You spend time growing your own vegetables, you have a compost heap to be proud of, and you take great pains to use only the most energy efficient light bulbs and appliances. While all of those things help you with your goals to live greener, there is another room in which you can make changes that will up your home’s green factor considerably – the bathroom. The bathroom sees a lot of use every day, and a few changes can greatly reduce the impact that you and your family have on the environment.
The number one area in which you can make your bathroom greener is the amount of water that is used each day. If your home has an older toilet, it likely uses around 3.6 gallons each time it’s flushed. That means that a family of four uses around 26,000 gallons of water each year just in toilet flushes. Swapping your old toilet for an ultra-low-flow design will lessen that amount to around 11,000 gallons each year. You can also take it a step further and install a newer HET (High Efficiency Toilet), which will drop the amount of water used for flushing to around 9,000 gallons for a family of four.
The second major area of water usage in the bathroom is the showerhead. Standard showerheads use around 2.5 gallons of water each minute. For the average family, that means you could be using as much as 14,600 gallons of water or more each year in the shower. There are a number of showerheads available today that can cut usage by half each minute, without sacrificing pressure. In addition, while the decrease in water usage is a bonus on its own, you’ll also notice a decrease in your energy bills, as your water heater won’t have to run as long to replenish the hot water once you’ve finished with your shower.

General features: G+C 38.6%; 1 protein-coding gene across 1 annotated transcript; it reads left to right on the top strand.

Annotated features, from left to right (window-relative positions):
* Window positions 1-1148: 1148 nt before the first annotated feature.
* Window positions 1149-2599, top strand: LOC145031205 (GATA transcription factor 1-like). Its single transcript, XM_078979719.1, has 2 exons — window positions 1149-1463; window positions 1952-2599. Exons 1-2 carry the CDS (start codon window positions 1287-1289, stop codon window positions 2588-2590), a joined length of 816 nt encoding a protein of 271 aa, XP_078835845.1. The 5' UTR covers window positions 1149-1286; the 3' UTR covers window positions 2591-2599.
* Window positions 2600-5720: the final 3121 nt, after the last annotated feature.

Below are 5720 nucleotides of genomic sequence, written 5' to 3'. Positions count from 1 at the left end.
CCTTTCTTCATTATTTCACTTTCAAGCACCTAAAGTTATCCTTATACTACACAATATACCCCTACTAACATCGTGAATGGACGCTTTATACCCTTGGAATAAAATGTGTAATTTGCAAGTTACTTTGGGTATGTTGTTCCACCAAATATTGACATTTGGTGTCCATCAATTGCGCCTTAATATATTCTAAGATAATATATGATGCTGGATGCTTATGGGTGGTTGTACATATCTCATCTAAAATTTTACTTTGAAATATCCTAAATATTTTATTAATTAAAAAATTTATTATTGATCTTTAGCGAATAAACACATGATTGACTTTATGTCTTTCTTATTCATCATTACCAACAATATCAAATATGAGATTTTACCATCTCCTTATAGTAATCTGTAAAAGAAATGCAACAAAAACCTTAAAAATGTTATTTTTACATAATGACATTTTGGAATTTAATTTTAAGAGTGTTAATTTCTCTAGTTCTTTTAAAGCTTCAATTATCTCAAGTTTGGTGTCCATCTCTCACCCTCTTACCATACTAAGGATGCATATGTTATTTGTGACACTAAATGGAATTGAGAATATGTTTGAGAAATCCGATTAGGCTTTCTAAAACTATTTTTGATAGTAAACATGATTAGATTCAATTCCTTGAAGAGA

Don’t Forget the Faucets
You can also control the amount of water you use at the sink by switching to high efficiency faucets. You can also switch out the aerators for high efficiency options, which means you can spend significantly less and still see plenty of return for your efforts. You should also take the time to make sure there are no drips or leaks around the faucet or the handles, which will also make your bathroom less green. If you notice drips, take the time to fix them or replace the fixtures so you can get the most out of your efforts.
Change Your Lighting
If you are like most, you likely have a light bar or even multiple light fixtures in the bathroom. You can make the lighting greener in a couple of ways. You can simply take out a few of the bulbs so that you don’t have to use as much energy, and in most cases you’ll still have plenty of light for carrying out your normal routines. However, a better though slightly more expensive choice, is to switch to CFL bulbs or LED fixtures. If you currently use five 60-watt incandescent bulbs, switching them to the 13-watt CFL bulbs will save 47 watts per bulb of energy usage. If you don’t want to deal with the slower speed to reach full light, LEDs offer similar wattage savings. While LEDs are also more expensive initially, they also last up to 50,000 hours or longer for some models, which also helps decrease the amount you have to spend on bulbs over time.
Making these small changes will help you have a greener bathroom in a very short time. These changes are also budget friendly for the most part, which means you won’t have to spend a lot of money to lessen your family’s environmental impact.